Game Theory: Seth Gordon and "The King of Kong" Part I

Labor Day brings up reflections on how the American Dream, the myth that hard work and talent will result in success, is often undermined by treachery, deceit, entitlement and greed. I haven’t seen many films that have probed that dichotomy as entertainingly as Seth Gordon’s “King of Kong,” which follows the heated quest of Steve Wiebe, an unemployed man of the people with extraordinary but otherwise apparently not very marketable gifts, to wrest the title of Donkey Kong champion from insufferable hot sauce entrepreneur, Billy Mitchell. I won’t give away the ending, but in a sense the American Dream is vindicated by the success of the filmmaker, whose hard work and talent has resulted in one of the year’s best documentaries, which in turn Fine Line studios has green-lighted to become a fictional feature that Gordon will direct. Here’s a transcript of a telephone conversation I had with him.

Be forewarned there might be a spoiler or two [noted in the text] in the following.

Q: This film is a microcosm of everything right and wrong with America. Nonetheless, were you tempted at one point to say to your subjects: get a life?

Seth Gordon: Kind of. There were moments we couldn’t believe how seriously people were taking the smallest detail. I felt it’s alright to take the record [score of Donkey Kong] seriously because we all need meaning in life, but the lengths that they took wereextraoordinary. And pretty dark. I think that’s where for me it crossed the line.

Q: Billy Mitchell: would you describe him as the Barry Bonds or Karl Rove of video games?

SG: That’s a hard choice. He’s such an icon, kind of like a WWF wrestler. The thing about Billy is that he’s a self-created construct as an icon. I never met anyone like him in my life. It was truly eerie to spend time with him. Everything was so rehearsed and p.r. savvy. You never got the sense of talking to a real or complete person.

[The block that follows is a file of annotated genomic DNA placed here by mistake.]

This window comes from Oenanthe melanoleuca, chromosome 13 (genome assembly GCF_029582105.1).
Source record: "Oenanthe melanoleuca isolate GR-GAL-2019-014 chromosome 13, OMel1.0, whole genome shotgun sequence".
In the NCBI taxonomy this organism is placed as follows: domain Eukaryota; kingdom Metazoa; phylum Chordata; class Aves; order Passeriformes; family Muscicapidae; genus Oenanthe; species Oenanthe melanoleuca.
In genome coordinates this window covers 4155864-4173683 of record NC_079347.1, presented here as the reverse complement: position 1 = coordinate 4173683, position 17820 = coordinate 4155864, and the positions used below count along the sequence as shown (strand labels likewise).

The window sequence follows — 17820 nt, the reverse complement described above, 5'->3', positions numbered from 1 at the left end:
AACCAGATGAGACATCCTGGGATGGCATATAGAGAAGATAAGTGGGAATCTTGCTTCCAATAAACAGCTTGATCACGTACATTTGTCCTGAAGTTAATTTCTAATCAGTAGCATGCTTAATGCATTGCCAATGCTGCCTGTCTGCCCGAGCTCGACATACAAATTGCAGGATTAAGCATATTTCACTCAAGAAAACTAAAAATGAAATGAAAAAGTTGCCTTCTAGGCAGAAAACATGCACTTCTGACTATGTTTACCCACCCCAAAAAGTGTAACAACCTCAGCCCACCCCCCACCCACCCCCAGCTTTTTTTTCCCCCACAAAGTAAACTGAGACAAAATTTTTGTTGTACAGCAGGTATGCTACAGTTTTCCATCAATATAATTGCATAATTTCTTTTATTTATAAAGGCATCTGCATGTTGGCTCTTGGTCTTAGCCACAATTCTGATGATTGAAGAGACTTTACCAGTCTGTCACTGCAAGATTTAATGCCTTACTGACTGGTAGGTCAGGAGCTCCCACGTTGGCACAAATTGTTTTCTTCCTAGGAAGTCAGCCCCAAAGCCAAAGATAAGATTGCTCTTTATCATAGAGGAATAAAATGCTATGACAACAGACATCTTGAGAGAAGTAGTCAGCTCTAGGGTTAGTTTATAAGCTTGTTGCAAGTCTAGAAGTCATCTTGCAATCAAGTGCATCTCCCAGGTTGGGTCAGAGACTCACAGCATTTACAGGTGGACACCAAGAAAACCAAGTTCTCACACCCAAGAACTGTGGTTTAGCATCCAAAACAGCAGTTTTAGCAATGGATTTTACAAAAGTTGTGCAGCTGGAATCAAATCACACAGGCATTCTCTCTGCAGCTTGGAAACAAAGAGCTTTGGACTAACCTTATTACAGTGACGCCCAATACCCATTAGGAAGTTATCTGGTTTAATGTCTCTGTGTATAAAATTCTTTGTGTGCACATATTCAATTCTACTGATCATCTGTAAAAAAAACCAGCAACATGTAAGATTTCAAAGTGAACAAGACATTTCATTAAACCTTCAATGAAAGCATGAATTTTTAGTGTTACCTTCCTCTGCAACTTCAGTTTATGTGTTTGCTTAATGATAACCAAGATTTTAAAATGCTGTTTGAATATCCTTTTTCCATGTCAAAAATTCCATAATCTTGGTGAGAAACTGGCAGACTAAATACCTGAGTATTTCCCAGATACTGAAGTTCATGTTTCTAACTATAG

Q: You had more access with Steve Wiebe than with Mitchell. Did that influence your sympathies?

SG. I would say  that Steve had nothing to hide, in every way. In retrospect it should have been clearer to us that Billy really did. It evolved in front of our eyes and grew really clear in the editing room. When you’re living through it and it’s separated by time it’s not as staggering as when you have to tell the story.

Q: The story emerged from the facts and wasn’t imposed?

SG: Absolutely not. We recreated an analog of our own experience of what happened. When we met Billy he, was amazing, extraordinary. I had such high hopes. Such an amazing  personality. He talked in such platitudes and we got so excited. And then as he revealed his hypocrisy, I wouldn’t say we were disappointed. We sort of were in awe. We tried to create that same experience for the audience. Every single time [spoiler] we thought he was going to show up [to play Wiebe one-on-one] we were desperate for him to show up. And it got foiled continuously. It was so maddening. Then it took an open mind for us to realize that the fact that he’s not showing up is not the point.

Q: Mitchell  doesn’t look too good, but with and the fictional remake he’ll certainly get a lot of publicity. Could that be his ultimate motivation?

SG. There were definitely moments during the filming of this and when we were taking it to festivals that I thought, you know what? This is Billy’s plan. We are his agents wheteher we like it or not. We fell into something premeditated whether we like it or not. I had that eerie feeling. He’s a master gamer.